Too many people have died


by Rosemary Ruffenach, September 22, 2009 • 

“Yes, n how many deaths will it take till he knows

That too many people have died?”

— from Blowin’ in the Wind by Peter, Paul and Mary

It was a week when deaths made headlines: scientist Norman Borlaug, (at age 95 of cancer, Nobel Laureate, father of the Green Revolution and credited with saving a billion lives); actor Patrick Swayzy, (age 57 of cancer and of Dirty Dancing fame); and singer Mary Travers (age 72 of leukemia and of Peter, Paul and Mary fame). Their deaths were notable and tribute paid in the media—although the only one that registered with my students was Swayze’s. But that same week, another death occurred—one that was not mentioned in the media, but one that should be noted nonetheless.

Rosemary Writes – Rosemary Ruffenach is a teacher who occasionally finds time to write for the TC Daily Planet.

It was that of my former student Justin*, at age 19. Justin came to our alternative school last winter and immediately stood out. His impish grin, musical talent and urge to stir things up brought to mind Puck from A Midsummer Night’s Dream. Academic achievement of the usual kind, though, wasn’t of much interest. He seemed quite bright—it was hard to actually know, since I got little written material from him. Instead, he wanted things to be happening: a debate, a controversy, a practical joke. He bubbled up interesting ideas, such as a school musical or a field trip to the Blood Bank. I was open to the ideas, but his follow-through somehow always fell through.

When he took off for Mexico in mid-March, his friends worried. State Department travel warnings had been issued for the border areas due to drug gang warfare. “He’s going to get himself killed,” they warned.  When he returned though, Justin reported he and his buddies  hadn’t crossed the border because they hadn’t brought their passports along–but they had done Las Vegas. However, when spring break rolled around later in the month, he was passport-ready and then did the Mexico trip.

Back in January, we staff members were aware that Justin was enrolling because he had been asked to leave a sober school. When, because of his behavior and frequent absences, teachers began to suspect that Justin was using drugs, his family was contacted. Justin responded with angry demands to know what right the school had to interfere in his affairs. By April and May, he was attending perhaps one day a week, and I had given up on getting much out of him. Thus the school year ended.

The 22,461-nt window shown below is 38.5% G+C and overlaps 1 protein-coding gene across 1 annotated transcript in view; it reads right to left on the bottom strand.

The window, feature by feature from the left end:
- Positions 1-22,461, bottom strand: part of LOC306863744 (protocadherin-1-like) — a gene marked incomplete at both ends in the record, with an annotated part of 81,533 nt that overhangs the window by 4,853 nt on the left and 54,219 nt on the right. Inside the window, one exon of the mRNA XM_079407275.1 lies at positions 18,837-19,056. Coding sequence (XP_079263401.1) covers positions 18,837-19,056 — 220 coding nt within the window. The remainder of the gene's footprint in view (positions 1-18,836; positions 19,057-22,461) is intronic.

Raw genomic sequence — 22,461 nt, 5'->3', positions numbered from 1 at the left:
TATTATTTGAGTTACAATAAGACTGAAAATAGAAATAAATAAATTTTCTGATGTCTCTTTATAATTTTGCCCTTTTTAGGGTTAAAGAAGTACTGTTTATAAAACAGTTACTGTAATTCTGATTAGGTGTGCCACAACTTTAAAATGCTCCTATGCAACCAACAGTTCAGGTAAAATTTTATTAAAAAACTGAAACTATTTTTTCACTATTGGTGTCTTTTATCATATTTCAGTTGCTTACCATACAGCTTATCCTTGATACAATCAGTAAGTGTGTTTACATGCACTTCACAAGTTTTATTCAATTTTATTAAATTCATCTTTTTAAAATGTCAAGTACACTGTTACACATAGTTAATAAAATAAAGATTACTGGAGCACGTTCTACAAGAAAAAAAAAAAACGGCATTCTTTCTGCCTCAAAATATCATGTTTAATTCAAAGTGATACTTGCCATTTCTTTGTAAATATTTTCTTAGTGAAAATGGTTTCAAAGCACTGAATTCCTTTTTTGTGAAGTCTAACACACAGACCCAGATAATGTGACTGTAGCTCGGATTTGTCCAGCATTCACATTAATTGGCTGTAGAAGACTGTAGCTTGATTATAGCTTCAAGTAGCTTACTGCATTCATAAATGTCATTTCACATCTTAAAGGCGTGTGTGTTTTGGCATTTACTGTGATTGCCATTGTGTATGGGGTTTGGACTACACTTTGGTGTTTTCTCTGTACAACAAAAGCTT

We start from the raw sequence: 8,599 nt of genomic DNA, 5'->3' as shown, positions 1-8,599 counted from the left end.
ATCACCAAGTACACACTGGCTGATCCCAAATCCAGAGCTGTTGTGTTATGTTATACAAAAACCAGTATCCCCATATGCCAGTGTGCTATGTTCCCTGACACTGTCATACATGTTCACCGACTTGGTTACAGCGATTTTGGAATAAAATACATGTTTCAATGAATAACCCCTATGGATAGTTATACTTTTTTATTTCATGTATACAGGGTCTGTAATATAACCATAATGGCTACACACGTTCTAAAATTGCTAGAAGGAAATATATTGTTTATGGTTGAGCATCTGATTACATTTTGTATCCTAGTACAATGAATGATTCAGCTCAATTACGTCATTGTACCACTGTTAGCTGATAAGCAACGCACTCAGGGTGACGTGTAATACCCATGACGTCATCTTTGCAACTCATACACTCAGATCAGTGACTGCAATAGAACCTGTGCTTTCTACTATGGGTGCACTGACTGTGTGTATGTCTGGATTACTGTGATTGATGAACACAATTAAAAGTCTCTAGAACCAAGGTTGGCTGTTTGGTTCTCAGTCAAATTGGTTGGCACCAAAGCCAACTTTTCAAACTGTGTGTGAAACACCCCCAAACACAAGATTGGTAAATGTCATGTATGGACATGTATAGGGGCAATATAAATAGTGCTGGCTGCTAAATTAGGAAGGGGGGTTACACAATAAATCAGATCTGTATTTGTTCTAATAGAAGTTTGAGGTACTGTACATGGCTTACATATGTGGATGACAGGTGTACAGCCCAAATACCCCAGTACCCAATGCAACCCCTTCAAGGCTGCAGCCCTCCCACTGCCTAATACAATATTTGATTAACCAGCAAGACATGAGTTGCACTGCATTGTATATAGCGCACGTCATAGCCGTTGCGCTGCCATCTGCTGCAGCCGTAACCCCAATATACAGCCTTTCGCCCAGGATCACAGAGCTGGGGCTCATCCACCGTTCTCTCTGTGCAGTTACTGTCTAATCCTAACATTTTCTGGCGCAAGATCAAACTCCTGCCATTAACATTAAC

Student hearsay has it that over the summer Justin moved from smoking marijuana and snorting ecstasy to doing heroin. When a close friend tried to persuade him to return to the sober school, he refused. “I’m going to live fast and die young,” he often declared.

On a recent Saturday night, his mother walked into his bedroom and found him dead. Heroin overdose.

Although many of the students who had known Justin the previous year had left the school by this September, those remaining were hit hard by his death. As hard, or even harder hit, were his teachers.  For me, it was the fourth student death in recent years, and the circumstances of Justin’s death were similar to those surrounding the death of a young family friend. At first I didn’t know what I felt. There was shock, and then a deep sadness. I tried to imagine what it would be like to walk into a bedroom and find the child you had nurtured, for whom you had such high aspirations, gray and lifeless.

 One of my colleagues had a different reaction. “I’m so angry at those damn drugs!” she spat out. “They’re eating up our kids!” And there were the questions we asked ourselves: “Was there something more we here at school could have done?” “How many more like Justin will we see?” “When we spot the signs, as we did with Justin, what can we do or say that might halt the spinout?”

There was a moment that provided some solace. Mid-week I was working with a student on her goals for the year from a list provided in the workbook Top Twenty Teens. One of the attributes listed was ‘courageous.’ When I volunteered that was something I wanted to work on, she questioned why, saying, “I think teachers must be courageous to come in and work with us every day.”

Friday several of us attended Justin’s visitation in the early evening. Slanting sunlight from the west filled the mortuary lobby; photo boards and artifacts of Justin’s life, a guitar, a snowboard, and most touchingly, his third grade handmade photo album, were displayed around its perimeter. Young people crowded the entryway crying and hugging. The line of visitors formed to express condolences to Justin’s parents snaked out of the viewing room and through the lobby. Bouquets scented the viewing room, and a luxuriant spray of red roses spilled over the coffin stand. A colleague, who had been hesitant to attend because of the possibility of an open coffin, later said that having an open coffin was likely a good thing.  It allowed the young people to see the reality of deadness: what can actually happen. So many believe our warnings don’t apply to them–that they are immunized somehow from a fate that ensnares others.

Although Mary Traver’s echoing soprano question “How many people must die?” was long an antiwar anthem, today I hear it as an urgent plea for our young. What can we do to save their lives?

*’Justin’ is a pseudonym to conceal the student’s identity.